Located in Itasca (Schaumburg - Northwest), Eaglewood Resort and Spa is close to Bloomingdale Golf Club and Lynfred Winery. This golf resort is within the vicinity of Adventist GlenOaks Hospital and Pirates Cove Childrens Theme Park.
Make yourself at home in one of the 295 air-conditioned guestrooms. Your room comes with a pillowtop bed. Pay movies and video-game consoles are provided for your entertainment, while complimentary wireless Internet access keeps you connected. Bathrooms have complimentary toiletries and hair dryers.
Rec, Spa, Premium Amenities
Relax at the full-service spa, where you can enjoy facials. After practicing your swing on the golf course, you can enjoy other recreational amenities including a golf course and a health club. This resort also features complimentary wireless Internet access, concierge services, and an arcade/game room.
Grab a bite at one of the resort's 3 restaurants, or stay in and take advantage of room service (during limited hours). At the end of the day, relax with your favorite drink at a bar/lounge. Breakfast is available for a fee.
Business, Other Amenities
Featured amenities include a 24-hour business center, business services, and audiovisual equipment. Planning an event in Itasca? This resort has 3700 square feet (333 square meters) of space consisting of conference/meeting rooms, small meeting rooms, and a ballroom. Parking (subject to charges) is available onsite.
Home cooking can be hard to find when home is on an entirely different continent. But the owners of Himalayan Restaurant knew how to bring the flavors of their South Asian home to Chicago. They sought out Chef Bishnu Subedi, who relies on his 12 years of experience as well as his training in a Kathmandu culinary school. Befitting the subcontinent’s rich and diverse history, Chef Subedi designs expansive menus, which embrace the Northern Indian, Nepalese, and Asian subcultures that define the region’s cuisines.
This cultural fusion is readily apparent in dishes such as the momos: steamed Nepalese-style dumplings that are typically stuffed with minced chicken or vegetables and served by street-food vendors throughout Nepal. Northern Indian flavors completely shine through on certain dishes, including the tandoori chicken, which marinates overnight in spiced yogurt before the chefs quickly barbecue the meat inside a traditional clay tandoor oven. House-made paneer cheese and fluffy naan also evoke the flavors of South Asia; the restaurant further embraces its cultural roots by serving Indian beers and water from melted Nepalese glaciers.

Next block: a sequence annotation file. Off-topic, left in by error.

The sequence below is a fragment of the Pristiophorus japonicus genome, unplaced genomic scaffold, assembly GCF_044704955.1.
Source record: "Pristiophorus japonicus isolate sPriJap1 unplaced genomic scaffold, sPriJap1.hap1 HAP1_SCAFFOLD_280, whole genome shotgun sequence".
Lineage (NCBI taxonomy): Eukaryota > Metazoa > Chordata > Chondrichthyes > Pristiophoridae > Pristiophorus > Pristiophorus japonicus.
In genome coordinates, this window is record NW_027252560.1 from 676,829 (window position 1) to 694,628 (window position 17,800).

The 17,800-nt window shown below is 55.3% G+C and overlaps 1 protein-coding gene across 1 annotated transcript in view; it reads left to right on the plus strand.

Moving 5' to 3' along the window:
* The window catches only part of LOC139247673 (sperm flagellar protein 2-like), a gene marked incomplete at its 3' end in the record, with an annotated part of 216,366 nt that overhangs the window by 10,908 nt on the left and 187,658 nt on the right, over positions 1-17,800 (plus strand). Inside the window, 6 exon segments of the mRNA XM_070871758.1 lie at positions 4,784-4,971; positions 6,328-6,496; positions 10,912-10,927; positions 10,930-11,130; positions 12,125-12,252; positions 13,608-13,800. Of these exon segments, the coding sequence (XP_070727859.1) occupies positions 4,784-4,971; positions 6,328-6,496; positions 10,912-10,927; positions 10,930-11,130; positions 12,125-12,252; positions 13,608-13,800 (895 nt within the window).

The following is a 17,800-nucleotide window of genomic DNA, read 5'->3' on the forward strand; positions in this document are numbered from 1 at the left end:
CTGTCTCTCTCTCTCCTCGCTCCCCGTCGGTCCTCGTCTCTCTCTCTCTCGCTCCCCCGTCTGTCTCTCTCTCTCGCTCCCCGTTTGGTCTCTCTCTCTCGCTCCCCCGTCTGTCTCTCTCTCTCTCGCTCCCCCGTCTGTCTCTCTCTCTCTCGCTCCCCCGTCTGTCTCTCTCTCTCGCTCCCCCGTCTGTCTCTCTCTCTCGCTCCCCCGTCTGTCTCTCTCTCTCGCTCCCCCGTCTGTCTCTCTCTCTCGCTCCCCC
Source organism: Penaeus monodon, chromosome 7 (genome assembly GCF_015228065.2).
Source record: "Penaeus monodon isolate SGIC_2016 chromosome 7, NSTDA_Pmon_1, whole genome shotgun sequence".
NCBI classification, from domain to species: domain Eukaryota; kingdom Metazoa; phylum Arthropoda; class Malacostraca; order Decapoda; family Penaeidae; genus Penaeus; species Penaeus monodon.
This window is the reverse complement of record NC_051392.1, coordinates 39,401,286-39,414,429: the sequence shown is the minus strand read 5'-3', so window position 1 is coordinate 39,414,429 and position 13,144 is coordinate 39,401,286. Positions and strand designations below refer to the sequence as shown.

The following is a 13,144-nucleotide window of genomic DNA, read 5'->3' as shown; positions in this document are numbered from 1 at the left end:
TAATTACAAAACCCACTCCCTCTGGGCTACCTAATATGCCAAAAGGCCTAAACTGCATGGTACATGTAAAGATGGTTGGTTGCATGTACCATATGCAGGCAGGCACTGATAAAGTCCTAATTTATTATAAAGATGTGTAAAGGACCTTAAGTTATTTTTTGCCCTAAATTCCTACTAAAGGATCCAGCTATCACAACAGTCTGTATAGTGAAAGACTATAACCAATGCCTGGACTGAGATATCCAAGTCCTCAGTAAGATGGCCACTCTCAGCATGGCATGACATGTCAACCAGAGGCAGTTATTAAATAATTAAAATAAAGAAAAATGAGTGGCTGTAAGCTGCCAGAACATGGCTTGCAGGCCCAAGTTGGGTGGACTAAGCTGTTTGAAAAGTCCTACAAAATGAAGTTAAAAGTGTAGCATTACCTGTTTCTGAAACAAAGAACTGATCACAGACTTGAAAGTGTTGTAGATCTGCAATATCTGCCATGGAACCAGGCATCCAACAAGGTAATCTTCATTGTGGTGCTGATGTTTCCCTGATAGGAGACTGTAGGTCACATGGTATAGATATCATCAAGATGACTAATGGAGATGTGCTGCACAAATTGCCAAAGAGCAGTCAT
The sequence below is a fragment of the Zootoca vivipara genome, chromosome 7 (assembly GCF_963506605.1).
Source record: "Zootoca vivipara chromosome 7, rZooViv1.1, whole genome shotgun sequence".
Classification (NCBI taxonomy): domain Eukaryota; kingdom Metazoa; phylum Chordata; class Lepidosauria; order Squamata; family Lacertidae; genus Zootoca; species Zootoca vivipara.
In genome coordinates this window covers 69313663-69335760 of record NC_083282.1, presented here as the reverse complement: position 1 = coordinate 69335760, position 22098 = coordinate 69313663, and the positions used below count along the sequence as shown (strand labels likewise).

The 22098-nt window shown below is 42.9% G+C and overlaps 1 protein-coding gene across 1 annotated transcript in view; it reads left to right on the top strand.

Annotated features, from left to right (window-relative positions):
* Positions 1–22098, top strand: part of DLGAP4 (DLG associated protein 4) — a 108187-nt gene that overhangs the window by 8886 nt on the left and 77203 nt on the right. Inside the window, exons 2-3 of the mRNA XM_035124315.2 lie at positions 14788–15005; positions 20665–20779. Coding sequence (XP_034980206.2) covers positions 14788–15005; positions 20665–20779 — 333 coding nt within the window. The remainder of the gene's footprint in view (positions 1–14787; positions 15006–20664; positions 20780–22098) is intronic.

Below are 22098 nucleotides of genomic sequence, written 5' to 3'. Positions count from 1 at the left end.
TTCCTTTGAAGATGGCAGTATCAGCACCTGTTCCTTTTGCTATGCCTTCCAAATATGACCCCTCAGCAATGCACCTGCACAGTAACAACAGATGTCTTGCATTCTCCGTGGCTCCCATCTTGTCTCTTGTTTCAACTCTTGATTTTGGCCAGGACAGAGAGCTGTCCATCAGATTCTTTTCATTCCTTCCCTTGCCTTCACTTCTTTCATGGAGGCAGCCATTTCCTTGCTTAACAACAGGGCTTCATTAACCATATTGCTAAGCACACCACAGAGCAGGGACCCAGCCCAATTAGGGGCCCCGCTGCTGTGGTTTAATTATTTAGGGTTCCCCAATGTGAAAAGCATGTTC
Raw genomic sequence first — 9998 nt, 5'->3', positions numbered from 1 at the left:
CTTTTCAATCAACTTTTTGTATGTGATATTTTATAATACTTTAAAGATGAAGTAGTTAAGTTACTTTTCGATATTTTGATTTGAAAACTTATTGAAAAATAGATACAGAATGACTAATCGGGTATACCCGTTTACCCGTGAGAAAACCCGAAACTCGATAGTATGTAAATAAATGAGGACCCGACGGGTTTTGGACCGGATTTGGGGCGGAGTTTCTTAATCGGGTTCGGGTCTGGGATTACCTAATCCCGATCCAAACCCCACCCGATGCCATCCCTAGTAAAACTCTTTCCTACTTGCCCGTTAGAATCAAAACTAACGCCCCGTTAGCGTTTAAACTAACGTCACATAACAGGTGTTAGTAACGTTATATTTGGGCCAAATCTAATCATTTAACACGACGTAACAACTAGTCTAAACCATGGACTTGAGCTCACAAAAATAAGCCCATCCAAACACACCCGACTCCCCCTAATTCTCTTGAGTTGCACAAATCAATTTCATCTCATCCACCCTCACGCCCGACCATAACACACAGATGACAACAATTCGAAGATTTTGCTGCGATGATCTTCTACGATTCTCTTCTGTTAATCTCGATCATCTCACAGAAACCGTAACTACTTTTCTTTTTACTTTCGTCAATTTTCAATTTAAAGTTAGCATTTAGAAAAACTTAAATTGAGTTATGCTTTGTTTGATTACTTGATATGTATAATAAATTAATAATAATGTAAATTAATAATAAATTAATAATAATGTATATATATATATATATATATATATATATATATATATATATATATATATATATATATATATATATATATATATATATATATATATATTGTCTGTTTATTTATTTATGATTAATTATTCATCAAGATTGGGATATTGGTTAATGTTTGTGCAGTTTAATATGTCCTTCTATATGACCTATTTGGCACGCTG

Smashburger isn't just the name—it's the way chefs grill every burger. First, they form never-frozen, 100% Angus beef into a giant meatball. Then they season it, place it on a butter-glazed grill, and smash it into a patty. The process caramelizes the beef, locking in flavor while keeping the meat juicy and tender. The chefs then sandwich each slab in an artisan bun and turn it into one of an array of standard burgers or locally inspired specialties unique to each market. This handcrafting approach typifies everything else the chefs do, from blending handspun Häagen-Dazs shakes to hand painting Smashburger's logo onto every beverage cup. Letting its food stand for itself and relying mostly on word of mouth for advertising, the Smashburger franchise expanded to 160 restaurants in five years, with its swift growth from zero to 100 stores making it one of the nation's fastest-growing restaurant companies. This rapid development even caught the attention of Forbes and Inc. along the way.
In 1988, Auntie Anne's founders Anne and Jonas Beiler purchased a Pennsylvania farmers'-market stand, where they experimented with dough until they created a pretzel that seemed to strike the perfect chord with their customers. Today, at their more than 1,350 locations worldwide, the pretzel makers still hand roll the original recipe but have added to the menu with inventive options such as the eight signature dipping sauces. The team constantly explores new uses for the pretzel dough, such as wrapping it around hot dogs and slicing it into bite-size nuggets. To transform the snack into a meal, they accompany it with specialty drinks, including frozen-lemonade desserts.
When not twisting dough, Auntie Anne's team partners with the national charitable organization Alex’s Lemonade Stand Foundation, which raises funds to fight childhood cancer. Auntie Anne's also reaches out to the community through fundraising opportunities.
It's easy to see the freshness of the Japanese fare at Tenka Japanese Cuisine. That's because sushi chefs chop, roll, and embellish rolls behind a sushi bar within customers' eyesight, creating staples such as the fire cracker—a six-piece roll filled with ebi, salmon, jalapenos, and cream cheese all fried in a tempura batter. They use freshly caught fish and seafood to craft both their rolls and their sashimi, which they pair together with bowls of miso soup for meals that evoke the scents, tastes, and sights of the East. Outside of their sushi bar, hibachi chefs fire up their flat, sizzling grills to cook up steaks, lobster, and calamari in the teppanyaki fashion. All meals are served in an stylish, modern dining room with cherry wood floors, black, candle-lit tables, and sleek, off-white chairs with magic soy sauce-repelling powers.
6'x12'. Those were the dimensions of Dick Portillo's first hot-dog stand, which he opened in 1963 inside a converted Villa Park trailer. The trailer had no bathroom, and Portillo had to run 250 feet of garden hose from a nearby building to have running water. Despite these hindrances, the stand was a certified success by 1967, and now Portillo's Hot Dogs operates at 48 locations, many of which recall bygone decades. Some of the shops are filled with glowing neon signs and 1920s memorabilia, and others sport red stools and black-and-white checkered floors straight out of a 1960s soda shop.